By: Riyadh Abdul Aziz
Oman needs to improve its culture of online security, especially as the government and the private sector continue to move towards electronic services.
Large and small businesses in Oman should try their best to offer their services electronically if possible, but before they do this they must have a proper secure infrastructure for providing their services to ensure that their customers are not subjected to unreasonable risks.
I recently registered a Omani domain name using one of the local registrars. The registration process had to be done online, and even though I was not required to make any payment online, I still sent a lot of personal information through the website, such as my full name, telephone number, address, and a copy of my ID. However, this website did not use SSL even though, ironically, it offered a service to provide websites with Verisign SSL certificates. In addition to this, when I used their “I forgot my password” form, I was sent my password in plain text to my e-mail inbox without having any option to actually reset it in the e-mail message itself.
This was not a major online services provider like BankMuscat or Omantel, but still it is a valid example of a typical online business in Oman. Big corporations and government agencies tend to have better technical infrastructures for dealing with security, but there are still incidents where that is not necessarily the case.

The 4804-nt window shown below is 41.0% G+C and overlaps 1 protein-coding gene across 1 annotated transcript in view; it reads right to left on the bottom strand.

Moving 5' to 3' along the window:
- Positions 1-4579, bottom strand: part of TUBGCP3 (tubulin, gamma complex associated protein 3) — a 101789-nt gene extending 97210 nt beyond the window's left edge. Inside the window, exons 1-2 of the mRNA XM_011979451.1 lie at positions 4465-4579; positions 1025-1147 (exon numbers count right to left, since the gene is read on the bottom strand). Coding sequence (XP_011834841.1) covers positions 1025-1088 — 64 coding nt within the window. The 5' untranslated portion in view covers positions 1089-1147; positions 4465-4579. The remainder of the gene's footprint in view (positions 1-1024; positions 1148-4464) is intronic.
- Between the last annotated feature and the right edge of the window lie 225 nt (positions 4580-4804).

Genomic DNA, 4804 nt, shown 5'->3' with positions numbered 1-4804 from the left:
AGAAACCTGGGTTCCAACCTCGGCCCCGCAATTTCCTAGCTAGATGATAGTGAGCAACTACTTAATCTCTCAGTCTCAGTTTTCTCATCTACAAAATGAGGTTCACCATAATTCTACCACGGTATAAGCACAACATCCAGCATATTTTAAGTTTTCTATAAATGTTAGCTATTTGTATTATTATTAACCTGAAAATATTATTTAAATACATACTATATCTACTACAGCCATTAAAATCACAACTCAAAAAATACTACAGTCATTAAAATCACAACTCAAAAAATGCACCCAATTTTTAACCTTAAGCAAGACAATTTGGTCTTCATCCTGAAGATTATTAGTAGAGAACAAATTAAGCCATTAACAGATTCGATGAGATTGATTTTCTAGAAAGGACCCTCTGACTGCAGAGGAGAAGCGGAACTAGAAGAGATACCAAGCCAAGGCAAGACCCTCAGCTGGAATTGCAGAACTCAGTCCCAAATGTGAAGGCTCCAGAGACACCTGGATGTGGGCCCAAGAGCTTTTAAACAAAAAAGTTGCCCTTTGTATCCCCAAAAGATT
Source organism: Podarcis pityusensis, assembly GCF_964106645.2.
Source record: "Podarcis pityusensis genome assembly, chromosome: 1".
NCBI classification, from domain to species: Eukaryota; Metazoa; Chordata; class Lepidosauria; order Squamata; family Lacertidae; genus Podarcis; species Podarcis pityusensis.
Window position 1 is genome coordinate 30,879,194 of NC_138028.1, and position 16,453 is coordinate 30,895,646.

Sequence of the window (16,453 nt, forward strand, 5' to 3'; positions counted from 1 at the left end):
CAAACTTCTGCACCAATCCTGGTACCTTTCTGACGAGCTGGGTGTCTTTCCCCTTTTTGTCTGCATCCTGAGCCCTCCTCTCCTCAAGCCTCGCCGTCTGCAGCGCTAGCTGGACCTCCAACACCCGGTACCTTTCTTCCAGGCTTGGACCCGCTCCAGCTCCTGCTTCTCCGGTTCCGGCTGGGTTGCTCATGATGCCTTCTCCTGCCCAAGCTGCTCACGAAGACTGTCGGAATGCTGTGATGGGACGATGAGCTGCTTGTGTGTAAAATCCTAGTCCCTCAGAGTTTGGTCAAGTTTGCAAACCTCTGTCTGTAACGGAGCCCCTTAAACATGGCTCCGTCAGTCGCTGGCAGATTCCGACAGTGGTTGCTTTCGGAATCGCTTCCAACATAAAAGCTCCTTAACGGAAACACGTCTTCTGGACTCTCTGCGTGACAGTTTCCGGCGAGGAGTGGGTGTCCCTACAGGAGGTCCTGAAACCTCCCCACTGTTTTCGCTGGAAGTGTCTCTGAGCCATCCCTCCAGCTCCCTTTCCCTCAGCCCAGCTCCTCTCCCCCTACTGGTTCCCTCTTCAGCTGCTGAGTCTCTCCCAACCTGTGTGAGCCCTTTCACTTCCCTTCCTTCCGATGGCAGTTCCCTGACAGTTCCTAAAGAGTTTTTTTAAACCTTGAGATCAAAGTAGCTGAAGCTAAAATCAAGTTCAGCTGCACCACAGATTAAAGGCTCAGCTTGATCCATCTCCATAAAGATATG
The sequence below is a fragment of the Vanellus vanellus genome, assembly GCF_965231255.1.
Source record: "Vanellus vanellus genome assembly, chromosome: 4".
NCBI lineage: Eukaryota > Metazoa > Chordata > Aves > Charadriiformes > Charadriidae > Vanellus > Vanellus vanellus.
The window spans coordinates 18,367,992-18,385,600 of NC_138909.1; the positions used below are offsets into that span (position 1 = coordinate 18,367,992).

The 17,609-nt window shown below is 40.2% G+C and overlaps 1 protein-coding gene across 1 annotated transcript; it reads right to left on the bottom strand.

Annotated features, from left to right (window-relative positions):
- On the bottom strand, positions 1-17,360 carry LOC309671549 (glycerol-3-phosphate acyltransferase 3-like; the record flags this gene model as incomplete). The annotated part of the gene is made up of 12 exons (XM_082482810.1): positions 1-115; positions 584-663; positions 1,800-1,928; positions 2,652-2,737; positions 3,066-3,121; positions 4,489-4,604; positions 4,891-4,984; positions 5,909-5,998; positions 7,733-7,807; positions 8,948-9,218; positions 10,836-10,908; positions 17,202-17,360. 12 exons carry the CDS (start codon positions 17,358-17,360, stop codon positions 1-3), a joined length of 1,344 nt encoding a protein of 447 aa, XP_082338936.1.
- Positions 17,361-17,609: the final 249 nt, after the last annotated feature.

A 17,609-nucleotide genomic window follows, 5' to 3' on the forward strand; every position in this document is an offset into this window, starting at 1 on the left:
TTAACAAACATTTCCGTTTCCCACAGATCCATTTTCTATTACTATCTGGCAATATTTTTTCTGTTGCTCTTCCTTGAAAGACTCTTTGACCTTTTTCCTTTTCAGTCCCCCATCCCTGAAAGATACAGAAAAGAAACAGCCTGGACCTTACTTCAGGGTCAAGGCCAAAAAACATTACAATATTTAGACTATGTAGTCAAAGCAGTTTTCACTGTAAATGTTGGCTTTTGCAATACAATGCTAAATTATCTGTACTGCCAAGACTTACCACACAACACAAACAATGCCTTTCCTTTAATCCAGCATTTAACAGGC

For example, the website of ROP at the moment has a certificate which my browser cannot verify. This means that using the online services of ROP can be risky, especially as they involve sending passport copies, IDs, and driving licence numbers.
Oman’s biggest security challenges are not technical though, they are cultural. People living in Oman can have an extremely casual attitude towards asking for and sharing sensitive personal data. For example, it is common to photocopy, e-mail, and fax copies of passports and IDs even though they can be easily used by identity thieves to acquire access to things such as online banking of others. In addition to this, the majority of people pay using debit cards that do not require a PIN to authorise a transaction and it is common for restaurants to take your card out of your sight if you choose not to pay in cash.
It is true that Oman is a safe country with a low crime rate, but we do not need to wait for a disaster to take place before we take action. It is impossible to be totally secure in this digital age, but we must take reasonable precautions to ensure that our personal data is not easily stolen.
The first action to take to minimise security risks is not to keep or ask for personal data that is not needed in the first place. If there is no reason for a business to keep a record of a customer’s ID number, passport number, or even e-mail address, then it should not ask for it. This should be followed by using encryption when storing personal data, and most importantly training the staff in the way personal data of customers is to be handled.
SOURCE: Muscat Daily